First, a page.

The Jaqmaq School Confines the history of Arabic Calligraphy

Just steps from the northern gate of the Umayyad Mosque, and behind he Shrine of Saladin stands the Jaqmaq Madrsa (school). Once you step in there you feel the sanctity of the place emanating from the depth of history, particularly that you are in one of the oldest and most important schools of Old Damascus.

A living history

The school was built, by Prince Saifeddin Jaqmaq, viceroy of the Mamelouk Sultan in 1419 AD, as a madrasa and later it enshrined his tomb and that of his mother. For several generations the school graduated many groups of educated people, but in 1941 its flame was extinguished by the shells of French artillery.

After the independence it was restored by the General Directorate of Antiquities and Museums, and in 1974 it was chosen home of Arabic calligraphy documenting its development through ages.

Mrs. Urouba alZubi, director of the museum told us that the aim of the museum is to protect historical documents and manuscripts which narrate the history of Arabic calligraphy. She accompanied us in a tour in the three wards of the museum and showed us the courtyard tiled with colored stones and marble, with a pond in the center.

Hand written Quranic verses written in Thuluth style are hung on the walls. The last part of the museum is the cemetery located in the north eastern corner which has two tombs; one for Prince Jaqmaq and the other for his mother. "The school in itself represents the aesthetic value of the Mamelouk architecture with its carvings and interlocuted colored stone parts" Mrs. alZubi told us.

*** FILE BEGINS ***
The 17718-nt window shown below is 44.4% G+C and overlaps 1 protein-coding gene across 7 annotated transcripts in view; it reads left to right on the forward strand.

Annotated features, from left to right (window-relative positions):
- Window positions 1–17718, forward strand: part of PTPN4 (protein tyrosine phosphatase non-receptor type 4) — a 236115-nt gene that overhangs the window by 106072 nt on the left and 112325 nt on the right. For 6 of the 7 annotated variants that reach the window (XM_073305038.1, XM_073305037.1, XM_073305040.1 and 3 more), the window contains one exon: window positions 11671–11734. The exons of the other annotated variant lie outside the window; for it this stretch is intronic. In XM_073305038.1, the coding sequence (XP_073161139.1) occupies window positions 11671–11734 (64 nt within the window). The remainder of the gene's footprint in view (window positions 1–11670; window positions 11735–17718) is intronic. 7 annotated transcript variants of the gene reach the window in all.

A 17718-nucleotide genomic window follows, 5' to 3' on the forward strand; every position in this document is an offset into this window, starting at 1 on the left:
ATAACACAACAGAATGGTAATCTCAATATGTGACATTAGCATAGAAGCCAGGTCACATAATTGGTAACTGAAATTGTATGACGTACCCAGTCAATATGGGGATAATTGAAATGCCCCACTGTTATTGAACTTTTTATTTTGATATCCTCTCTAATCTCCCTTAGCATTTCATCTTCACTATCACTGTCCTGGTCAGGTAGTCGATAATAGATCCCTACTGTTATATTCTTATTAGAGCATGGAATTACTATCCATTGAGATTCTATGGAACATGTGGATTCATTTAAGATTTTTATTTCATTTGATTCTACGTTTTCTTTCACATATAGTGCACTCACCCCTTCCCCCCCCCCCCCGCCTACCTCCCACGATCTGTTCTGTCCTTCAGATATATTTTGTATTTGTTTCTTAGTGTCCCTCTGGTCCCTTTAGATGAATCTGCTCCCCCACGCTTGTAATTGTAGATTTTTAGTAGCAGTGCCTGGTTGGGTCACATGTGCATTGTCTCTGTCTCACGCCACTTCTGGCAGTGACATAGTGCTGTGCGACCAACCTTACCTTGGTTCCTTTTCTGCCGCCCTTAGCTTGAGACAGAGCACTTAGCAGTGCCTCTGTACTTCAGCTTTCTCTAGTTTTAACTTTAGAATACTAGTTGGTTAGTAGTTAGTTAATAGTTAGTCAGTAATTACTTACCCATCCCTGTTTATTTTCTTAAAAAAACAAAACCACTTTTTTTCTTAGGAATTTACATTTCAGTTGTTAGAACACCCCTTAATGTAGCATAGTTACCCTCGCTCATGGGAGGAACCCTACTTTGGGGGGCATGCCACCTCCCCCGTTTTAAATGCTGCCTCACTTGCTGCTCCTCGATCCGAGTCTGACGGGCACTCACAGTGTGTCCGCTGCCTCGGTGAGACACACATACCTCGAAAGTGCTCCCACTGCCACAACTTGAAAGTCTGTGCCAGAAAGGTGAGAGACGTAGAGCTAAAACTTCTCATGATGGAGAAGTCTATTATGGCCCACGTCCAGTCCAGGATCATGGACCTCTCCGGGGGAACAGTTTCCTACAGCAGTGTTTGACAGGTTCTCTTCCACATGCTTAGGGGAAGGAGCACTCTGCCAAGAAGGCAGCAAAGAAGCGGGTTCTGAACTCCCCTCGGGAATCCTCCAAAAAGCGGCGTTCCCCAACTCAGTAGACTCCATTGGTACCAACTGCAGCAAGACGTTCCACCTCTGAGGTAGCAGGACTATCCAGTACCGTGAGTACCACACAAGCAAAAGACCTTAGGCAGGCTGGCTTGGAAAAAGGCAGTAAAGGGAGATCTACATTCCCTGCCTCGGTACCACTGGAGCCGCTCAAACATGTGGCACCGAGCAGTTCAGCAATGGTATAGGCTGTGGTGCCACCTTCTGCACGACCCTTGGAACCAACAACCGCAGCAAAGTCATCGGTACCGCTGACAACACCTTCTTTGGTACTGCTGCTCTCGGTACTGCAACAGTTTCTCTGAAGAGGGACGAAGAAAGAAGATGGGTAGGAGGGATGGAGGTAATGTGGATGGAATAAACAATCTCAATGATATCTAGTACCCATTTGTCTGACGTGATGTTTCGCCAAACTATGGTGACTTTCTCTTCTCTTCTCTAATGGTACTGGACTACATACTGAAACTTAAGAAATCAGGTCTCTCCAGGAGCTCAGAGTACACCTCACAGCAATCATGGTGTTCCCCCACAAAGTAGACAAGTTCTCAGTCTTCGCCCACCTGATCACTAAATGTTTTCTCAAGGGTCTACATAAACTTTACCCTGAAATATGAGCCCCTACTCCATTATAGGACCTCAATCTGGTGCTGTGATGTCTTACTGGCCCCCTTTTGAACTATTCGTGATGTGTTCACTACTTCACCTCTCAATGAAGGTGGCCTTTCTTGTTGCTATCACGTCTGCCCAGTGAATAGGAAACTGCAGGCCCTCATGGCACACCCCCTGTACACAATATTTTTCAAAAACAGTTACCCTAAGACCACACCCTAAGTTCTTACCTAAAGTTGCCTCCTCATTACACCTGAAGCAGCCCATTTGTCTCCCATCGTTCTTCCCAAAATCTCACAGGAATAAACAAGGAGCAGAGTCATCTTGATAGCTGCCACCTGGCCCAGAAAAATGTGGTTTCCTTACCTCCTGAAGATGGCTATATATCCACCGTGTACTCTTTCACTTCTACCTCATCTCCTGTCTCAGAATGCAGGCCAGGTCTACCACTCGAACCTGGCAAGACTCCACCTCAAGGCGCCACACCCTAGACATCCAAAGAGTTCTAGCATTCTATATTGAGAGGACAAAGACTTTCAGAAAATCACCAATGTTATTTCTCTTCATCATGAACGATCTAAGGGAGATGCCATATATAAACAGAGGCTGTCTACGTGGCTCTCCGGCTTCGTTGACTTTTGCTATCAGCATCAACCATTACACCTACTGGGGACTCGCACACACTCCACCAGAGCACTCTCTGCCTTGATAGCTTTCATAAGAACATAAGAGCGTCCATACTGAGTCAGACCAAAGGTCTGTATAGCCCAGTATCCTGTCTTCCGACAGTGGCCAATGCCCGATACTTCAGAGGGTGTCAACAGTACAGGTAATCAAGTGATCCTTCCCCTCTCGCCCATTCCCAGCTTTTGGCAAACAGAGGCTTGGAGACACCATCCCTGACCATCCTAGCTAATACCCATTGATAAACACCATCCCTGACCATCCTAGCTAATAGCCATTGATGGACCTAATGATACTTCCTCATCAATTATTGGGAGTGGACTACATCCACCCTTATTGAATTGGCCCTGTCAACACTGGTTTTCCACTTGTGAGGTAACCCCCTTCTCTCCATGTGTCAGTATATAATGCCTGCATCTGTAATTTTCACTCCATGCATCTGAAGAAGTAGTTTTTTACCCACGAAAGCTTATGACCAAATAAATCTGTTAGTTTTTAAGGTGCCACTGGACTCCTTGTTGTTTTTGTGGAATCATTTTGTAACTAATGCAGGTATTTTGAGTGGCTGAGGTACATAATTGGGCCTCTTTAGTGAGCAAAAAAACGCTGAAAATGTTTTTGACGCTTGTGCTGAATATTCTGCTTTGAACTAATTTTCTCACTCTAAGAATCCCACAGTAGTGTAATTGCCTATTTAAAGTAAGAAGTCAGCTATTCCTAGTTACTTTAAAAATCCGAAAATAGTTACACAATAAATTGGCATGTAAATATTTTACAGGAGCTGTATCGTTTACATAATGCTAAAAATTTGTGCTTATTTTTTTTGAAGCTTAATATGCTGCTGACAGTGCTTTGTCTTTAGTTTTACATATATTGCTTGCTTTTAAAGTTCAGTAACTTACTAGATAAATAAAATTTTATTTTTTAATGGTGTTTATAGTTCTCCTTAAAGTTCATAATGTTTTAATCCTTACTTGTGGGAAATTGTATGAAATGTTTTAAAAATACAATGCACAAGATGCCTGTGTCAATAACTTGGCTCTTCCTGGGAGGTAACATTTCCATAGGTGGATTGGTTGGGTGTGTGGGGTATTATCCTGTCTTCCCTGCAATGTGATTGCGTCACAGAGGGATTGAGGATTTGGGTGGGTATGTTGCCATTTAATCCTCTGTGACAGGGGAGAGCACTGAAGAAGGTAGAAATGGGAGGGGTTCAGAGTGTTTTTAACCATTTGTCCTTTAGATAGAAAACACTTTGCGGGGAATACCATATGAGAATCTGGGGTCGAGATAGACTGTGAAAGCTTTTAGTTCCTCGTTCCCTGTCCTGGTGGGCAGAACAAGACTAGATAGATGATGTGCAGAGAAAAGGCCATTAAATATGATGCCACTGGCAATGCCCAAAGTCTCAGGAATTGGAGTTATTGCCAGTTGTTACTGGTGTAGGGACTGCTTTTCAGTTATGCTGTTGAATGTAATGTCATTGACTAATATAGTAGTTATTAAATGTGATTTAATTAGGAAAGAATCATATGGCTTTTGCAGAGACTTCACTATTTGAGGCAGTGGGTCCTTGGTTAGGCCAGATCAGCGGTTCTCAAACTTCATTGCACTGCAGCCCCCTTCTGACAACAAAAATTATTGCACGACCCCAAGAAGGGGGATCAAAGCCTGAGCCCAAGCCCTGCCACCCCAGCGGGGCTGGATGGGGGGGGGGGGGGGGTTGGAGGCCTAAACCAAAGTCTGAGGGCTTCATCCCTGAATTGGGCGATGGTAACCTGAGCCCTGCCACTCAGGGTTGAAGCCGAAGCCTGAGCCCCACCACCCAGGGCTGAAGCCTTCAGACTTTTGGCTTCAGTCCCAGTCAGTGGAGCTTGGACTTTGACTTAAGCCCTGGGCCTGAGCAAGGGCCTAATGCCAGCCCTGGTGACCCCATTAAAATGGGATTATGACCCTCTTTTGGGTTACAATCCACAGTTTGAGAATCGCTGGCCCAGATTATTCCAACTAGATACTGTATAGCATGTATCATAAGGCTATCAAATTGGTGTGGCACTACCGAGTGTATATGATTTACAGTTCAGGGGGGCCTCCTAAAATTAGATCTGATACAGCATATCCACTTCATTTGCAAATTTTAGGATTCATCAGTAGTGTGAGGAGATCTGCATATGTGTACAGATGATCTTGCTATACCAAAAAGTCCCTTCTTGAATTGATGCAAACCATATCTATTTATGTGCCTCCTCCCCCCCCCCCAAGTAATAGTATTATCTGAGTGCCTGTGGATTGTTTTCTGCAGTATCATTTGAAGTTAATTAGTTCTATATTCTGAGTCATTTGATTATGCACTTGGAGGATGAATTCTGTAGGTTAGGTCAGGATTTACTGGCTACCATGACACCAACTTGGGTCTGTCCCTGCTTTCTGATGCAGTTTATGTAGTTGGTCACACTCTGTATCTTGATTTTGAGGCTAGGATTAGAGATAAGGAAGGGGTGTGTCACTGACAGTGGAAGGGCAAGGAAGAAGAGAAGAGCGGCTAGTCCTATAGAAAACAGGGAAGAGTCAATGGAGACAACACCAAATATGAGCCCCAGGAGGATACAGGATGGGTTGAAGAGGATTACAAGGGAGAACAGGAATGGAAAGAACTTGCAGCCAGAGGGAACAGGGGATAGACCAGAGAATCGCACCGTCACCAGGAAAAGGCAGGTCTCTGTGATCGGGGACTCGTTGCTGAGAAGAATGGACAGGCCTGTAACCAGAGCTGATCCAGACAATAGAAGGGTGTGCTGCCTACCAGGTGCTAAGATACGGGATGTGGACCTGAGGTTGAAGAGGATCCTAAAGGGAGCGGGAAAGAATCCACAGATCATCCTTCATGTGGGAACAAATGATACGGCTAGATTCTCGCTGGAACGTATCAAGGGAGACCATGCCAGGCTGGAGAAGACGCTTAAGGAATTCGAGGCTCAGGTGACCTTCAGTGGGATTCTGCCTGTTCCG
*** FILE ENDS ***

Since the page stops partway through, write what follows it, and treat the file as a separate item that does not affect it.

Valuable contents Valuable contents

In the occasion of the festivities of Damascus Capital of Arabic Culture, the museum enjoyed several improvements and alterations which gave it a new look and life.

The place was redecorated, and electronic systems were introduced for documentation and indexing, in addition to issuing brochures in both Arabic and English, to acknowledge the visitors with the importance of the school and its contents which are mainly original pieces or duplicates from original ones.

One of the documents displayed is a copy of an inscription dating back to 328 AD and named "Imru alQais", after one of the brilliant Arab poets, which is a manuscript written in Nabatean letters. The original is kept in the Louver. In addition, there is a large collection of pottery, glass and copper tools with Quranic verses and religious invocations inscribed on them.

There is also a collection of writing tools made of colored china, a chart depicting the development of Arabic calligraphy since the pre Islamic period to the Ottoman era, divided into chronological tables.

The school usually receives researchers and visitors fond of activating their memories and educating themselves. The school has fewer visitors than other Syrian museums due to the lack of promotion, and because it is concealed behind a gigantic Islamic monument, namely the Umayyad Mosque. Visiting the school is an essential part of visiting Damascus, the oldest inhabited capital in the world.


Haifaa Mafalani